Sure we have long “breaks.” They’re nice. We don’t have to go into work. That’s one of the benefits of being an academic, and it’s why many of us are willing to go into this line of work, which is a lot of hard work for relatively little money. This does not mean, however, that we don’t work during breaks. For many of us, this is the only time we can actually work full-time on our research. Academics are not just teachers–we are teacher-scholars, and we are obligated to keep up on our research. It’s part of our jobs. We also spend these “breaks” setting up classes, drafting syllabi, grading (in the early part of break), and doing other logistical work involved in getting ready for the next term. We send papers out for publication, or revise them. Many academics also plan babies to be born in breaks, so they might be busy managing new babies as well. Or older ones.

Then, if the stars align, after many years, you get tenure. And you know what most people do as soon as they get their tenure letters? For the first time in many, many years, they stop to take a breath. It’s the first time since you started grad school that you don’t have to worry about your job. So long as you keep doing what you’re supposed to be doing, it’s yours. You stop worrying about something for the first time. In your forties! I think we’re entitled to that little break, yes? Because it doesn’t mean we stop working.

And remember, the percentage of academics who get tenure is very small. I don’t know an exact figure, but I’ve heard that non-tenure track jobs account for about 75% of academic jobs. Many of these are part-time adjuncts who hold multiple jobs with no benefits.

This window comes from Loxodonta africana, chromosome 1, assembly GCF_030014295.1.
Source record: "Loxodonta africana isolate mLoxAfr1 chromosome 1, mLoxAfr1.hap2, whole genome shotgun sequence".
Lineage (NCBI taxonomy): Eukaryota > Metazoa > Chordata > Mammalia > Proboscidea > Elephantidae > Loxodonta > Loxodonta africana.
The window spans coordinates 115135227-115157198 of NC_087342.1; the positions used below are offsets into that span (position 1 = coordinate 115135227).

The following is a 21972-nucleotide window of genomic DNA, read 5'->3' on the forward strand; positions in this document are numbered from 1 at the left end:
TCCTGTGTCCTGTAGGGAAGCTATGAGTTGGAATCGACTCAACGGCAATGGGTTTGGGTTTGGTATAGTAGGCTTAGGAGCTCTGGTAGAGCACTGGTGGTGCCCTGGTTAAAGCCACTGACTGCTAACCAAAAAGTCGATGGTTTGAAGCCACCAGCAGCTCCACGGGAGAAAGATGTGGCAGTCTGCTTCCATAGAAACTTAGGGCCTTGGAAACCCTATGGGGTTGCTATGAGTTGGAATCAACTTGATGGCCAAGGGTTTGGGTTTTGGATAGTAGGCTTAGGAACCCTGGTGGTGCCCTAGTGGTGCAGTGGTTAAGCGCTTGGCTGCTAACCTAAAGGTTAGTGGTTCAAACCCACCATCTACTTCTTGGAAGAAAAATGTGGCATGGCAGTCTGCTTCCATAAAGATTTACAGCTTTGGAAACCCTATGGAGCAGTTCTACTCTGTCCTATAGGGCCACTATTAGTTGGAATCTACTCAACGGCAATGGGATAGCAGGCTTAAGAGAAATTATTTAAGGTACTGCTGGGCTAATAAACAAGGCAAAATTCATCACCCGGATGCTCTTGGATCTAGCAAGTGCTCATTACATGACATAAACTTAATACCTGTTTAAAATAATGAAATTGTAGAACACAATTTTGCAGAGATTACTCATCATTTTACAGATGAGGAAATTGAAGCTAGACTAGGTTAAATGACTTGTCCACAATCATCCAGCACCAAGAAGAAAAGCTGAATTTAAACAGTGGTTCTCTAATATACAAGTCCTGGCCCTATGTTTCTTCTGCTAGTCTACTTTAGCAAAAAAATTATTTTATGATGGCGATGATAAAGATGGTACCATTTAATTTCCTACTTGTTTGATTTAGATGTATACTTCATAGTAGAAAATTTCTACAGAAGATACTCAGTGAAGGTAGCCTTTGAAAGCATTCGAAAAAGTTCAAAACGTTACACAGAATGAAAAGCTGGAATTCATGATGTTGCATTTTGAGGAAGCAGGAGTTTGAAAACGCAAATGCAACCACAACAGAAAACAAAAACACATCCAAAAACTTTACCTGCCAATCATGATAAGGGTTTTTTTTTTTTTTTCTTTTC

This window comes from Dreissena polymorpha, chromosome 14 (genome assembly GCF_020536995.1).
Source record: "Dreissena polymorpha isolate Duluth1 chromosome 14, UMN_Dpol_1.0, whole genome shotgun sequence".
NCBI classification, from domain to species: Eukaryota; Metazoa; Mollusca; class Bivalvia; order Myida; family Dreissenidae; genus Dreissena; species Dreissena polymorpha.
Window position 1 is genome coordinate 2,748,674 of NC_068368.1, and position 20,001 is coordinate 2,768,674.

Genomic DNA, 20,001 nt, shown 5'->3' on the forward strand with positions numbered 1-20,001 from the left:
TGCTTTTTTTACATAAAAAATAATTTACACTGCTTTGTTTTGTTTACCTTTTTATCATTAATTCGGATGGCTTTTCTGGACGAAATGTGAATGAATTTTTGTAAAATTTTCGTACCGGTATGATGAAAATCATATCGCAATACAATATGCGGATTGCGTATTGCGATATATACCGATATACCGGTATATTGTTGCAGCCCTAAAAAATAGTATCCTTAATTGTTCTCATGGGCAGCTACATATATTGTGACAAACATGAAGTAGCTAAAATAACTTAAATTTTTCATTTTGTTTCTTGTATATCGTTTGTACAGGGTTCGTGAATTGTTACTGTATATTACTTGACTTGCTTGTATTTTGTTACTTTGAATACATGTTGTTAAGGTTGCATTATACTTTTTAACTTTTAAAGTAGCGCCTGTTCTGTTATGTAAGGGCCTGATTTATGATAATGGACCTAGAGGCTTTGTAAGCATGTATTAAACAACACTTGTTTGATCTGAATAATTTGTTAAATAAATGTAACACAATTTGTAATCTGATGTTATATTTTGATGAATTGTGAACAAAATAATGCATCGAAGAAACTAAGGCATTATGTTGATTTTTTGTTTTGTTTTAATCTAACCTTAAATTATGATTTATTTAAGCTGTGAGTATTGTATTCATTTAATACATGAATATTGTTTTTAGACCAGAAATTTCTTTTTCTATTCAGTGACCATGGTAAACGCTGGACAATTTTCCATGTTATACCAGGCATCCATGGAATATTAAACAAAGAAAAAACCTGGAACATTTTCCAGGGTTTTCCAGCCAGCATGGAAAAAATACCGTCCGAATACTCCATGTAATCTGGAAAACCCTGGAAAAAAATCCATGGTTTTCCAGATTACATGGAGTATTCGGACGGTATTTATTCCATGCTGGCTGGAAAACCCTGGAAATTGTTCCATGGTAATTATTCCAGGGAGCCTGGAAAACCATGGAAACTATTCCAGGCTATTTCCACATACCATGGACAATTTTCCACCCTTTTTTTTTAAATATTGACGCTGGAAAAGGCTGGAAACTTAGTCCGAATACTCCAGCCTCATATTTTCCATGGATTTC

So we know about real life. We work hard, we’ve been horribly poor, we’ve made hard choices and heart-wrenching sacrifices. We’re tired, exhausted, and weary with stress. And we work real jobs, difficult jobs, where we study all the time so we can teach your children. We also look out for them, listen to their stories of worry and fear, guide them toward choices we know will be good for them, and all of this with cheerful, happy faces, because our worries, fears, and stresses are not their fault and we get into the habit of not sharing.

We aren’t disassociated from how “real people” live. You’re disassociated from our struggles. And part of the reason is because academics don’t talk a lot, publicly, about how hard our lives are. Part of the reason is because some of us buy into our own bad press. Some of us still remember what grad school was like, and are overly grateful for every little thing we have. Some of us simply aren’t given to complaining in public.

So I don’t know what people mean when they say academics don’t know about real life, or don’t have real jobs. Our lives aren’t made of plastic. They’re as real as anyone else’s. We enjoy thinking, I agree, and spend a lot of time doing it. That makes us abstracted much of the time. Our minds are on something else most of the time. We live in our heads–when we can. Time is the greatest luxury for us, and so we grab it where we can–on the street, on the stairs, in the bathroom 🙂 We think everywhere! But we’re not fools with cushy, easy lives. Far from it.